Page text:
Viewing entries for August 2017
SSH Key Authority demo server
Following up on the recent open source release of our SSH Key Authority tool, there is now a demonstration server available. You can find it here:
Use one of the following sets of username / password credentials to log in:
- testuser / testuser - normal user with admin access granted to a few servers
- testadmin / testadmin - admin user
Restoring a deleted custom field in JIRA from backups
Imagine if you will, the hypothetical scenario where your newest JIRA admin has just managed to delete a custom field from your JIRA instance. This of course means that all data stored in that field has been deleted across all issues in all of your projects, and all the schemes and configurations it was referenced by will no longer reference it.
So, after revoking this hypothetical admin's administration privileges, what is your next step?
Like any good system administrator, you obviously have full database backups running on at least a nightly basis, so almost all of the data is there and can (at least theoretically) be recovered. But you don't want to restore the entire database, otherwise you would lose all data for today, which would be very bad.
You could re-create the field through the JIRA UI and then restore the data into this new field, but that has a couple of caveats:
- You have to manually re-integrate the field into all the field configurations and screens that it used to be in.
- The ID of the field will have changed, so if the field is referenced by any workflows, scripts or filters by ID then all of these things will need to be fixed manually.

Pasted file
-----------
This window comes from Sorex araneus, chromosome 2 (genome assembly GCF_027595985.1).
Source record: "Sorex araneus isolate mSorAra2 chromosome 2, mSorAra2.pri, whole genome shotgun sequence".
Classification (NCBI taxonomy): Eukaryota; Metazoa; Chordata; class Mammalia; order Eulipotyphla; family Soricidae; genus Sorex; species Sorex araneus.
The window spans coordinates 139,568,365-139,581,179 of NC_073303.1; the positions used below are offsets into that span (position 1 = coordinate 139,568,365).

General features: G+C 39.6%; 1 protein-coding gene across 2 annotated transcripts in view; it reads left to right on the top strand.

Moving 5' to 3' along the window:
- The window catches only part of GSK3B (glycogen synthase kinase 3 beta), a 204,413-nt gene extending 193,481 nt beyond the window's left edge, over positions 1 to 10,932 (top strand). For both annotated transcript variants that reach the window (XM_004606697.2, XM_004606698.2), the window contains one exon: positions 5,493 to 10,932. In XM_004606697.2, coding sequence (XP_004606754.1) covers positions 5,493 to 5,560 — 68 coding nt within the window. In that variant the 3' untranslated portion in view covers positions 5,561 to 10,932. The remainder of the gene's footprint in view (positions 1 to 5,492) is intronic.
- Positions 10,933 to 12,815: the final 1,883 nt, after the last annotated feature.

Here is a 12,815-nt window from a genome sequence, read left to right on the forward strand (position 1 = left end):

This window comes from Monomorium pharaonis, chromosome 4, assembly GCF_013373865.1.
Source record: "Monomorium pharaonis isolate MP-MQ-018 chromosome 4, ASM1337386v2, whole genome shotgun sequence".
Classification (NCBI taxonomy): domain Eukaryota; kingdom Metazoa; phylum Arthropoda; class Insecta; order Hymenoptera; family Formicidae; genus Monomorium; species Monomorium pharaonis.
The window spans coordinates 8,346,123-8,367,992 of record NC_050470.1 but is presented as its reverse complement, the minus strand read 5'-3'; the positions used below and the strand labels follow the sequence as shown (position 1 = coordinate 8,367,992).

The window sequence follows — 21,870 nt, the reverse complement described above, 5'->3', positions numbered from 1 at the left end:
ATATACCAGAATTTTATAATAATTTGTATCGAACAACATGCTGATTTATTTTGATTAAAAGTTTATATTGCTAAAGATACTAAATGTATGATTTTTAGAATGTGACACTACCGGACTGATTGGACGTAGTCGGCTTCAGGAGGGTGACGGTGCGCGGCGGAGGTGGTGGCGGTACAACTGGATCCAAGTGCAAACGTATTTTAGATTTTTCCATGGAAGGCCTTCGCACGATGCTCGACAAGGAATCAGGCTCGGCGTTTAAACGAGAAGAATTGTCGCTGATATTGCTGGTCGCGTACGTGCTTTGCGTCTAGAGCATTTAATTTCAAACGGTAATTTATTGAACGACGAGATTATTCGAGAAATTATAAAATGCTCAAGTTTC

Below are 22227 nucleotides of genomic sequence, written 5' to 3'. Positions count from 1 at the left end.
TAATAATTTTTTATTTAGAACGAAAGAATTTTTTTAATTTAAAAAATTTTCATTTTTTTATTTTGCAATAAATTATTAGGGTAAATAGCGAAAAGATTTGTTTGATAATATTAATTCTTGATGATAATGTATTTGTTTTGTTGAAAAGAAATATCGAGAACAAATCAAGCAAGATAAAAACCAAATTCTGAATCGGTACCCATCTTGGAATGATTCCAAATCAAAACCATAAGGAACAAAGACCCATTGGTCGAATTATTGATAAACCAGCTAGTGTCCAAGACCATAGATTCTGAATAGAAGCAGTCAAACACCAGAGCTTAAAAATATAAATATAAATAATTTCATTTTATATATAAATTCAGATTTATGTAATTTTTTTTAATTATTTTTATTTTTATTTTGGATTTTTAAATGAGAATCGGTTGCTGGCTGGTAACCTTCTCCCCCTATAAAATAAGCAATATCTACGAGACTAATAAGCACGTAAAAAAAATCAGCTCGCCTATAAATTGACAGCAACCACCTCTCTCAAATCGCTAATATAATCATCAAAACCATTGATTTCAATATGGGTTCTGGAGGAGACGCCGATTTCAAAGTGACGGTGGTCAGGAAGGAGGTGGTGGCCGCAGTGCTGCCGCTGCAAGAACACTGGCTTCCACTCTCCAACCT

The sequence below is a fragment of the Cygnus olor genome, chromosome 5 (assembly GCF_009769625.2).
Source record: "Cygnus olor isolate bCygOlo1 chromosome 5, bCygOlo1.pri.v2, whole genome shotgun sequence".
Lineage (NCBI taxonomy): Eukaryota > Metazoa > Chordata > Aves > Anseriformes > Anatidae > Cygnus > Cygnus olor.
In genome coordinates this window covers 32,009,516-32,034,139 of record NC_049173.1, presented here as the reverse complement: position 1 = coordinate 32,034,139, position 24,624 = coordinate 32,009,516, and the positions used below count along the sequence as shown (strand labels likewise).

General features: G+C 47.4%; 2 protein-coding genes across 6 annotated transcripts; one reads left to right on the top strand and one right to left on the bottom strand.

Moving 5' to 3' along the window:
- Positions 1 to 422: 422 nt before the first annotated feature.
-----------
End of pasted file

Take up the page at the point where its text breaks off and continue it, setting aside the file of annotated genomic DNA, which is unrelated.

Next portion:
It would be much better if you could restore the field and all of the configuration surrounding it directly as it was before. But how will you know which data to restore, and how will you actually perform this restoration? Allow me to be your guide...
This guide is written for JIRA admins who are using a PostgreSQL database as the backend of their JIRA instance. If you're using a different database engine you will need to make various adjustments.
- First things first, get that database backup file and copy it to some server or workstation where you can safely mess around with a database without consequence.
On this safe place, import the file into your database:
psql jira < 2017-08-31.sql
Connect to postgres:
Find the ID of your now-deleted field:
select id from customfield where cfname = 'My custom field';(for this hypothetical scenario, let's assume the ID was 10141).
You'll also need to find the ID of any entries in the
fieldconfigurationtable that reference your field:
select * from fieldconfiguration where fieldid = 'customfield_10141';(we'll assume we got an ID from this query of 10131)
Copy out the data from the relevant tables, filtered specifically to your custom field:
create table cf_temp as select * from customfield where id = 10141; create table cfo_temp as select * from customfieldoption where customfield = 10141; create table cfv_temp as select * from customfieldvalue where customfield = 10141; create table fsli_temp as select * from fieldscreenlayoutitem where fieldidentifier = 'customfield_10141'; create table cli_temp as select * from columnlayoutitem where fieldidentifier = 'customfield_10141'; create table fli_temp as select * from fieldlayoutitem where fieldidentifier = 'customfield_10141'; create table cc_temp as select * from configurationcontext where customfield = 'customfield_10141'; create table fc_temp as select * from fieldconfiguration where fieldid = 'customfield_10141'; create table gc_temp as select * from genericconfiguration where datatype = 'DefaultValue' and datakey = '10131'; create table fcsit as select * from fieldconfigschemeissuetype where fieldconfigscheme = 10131; create table fcsit_temp as select * from fieldconfigschemeissuetype where fieldconfigscheme = 10131;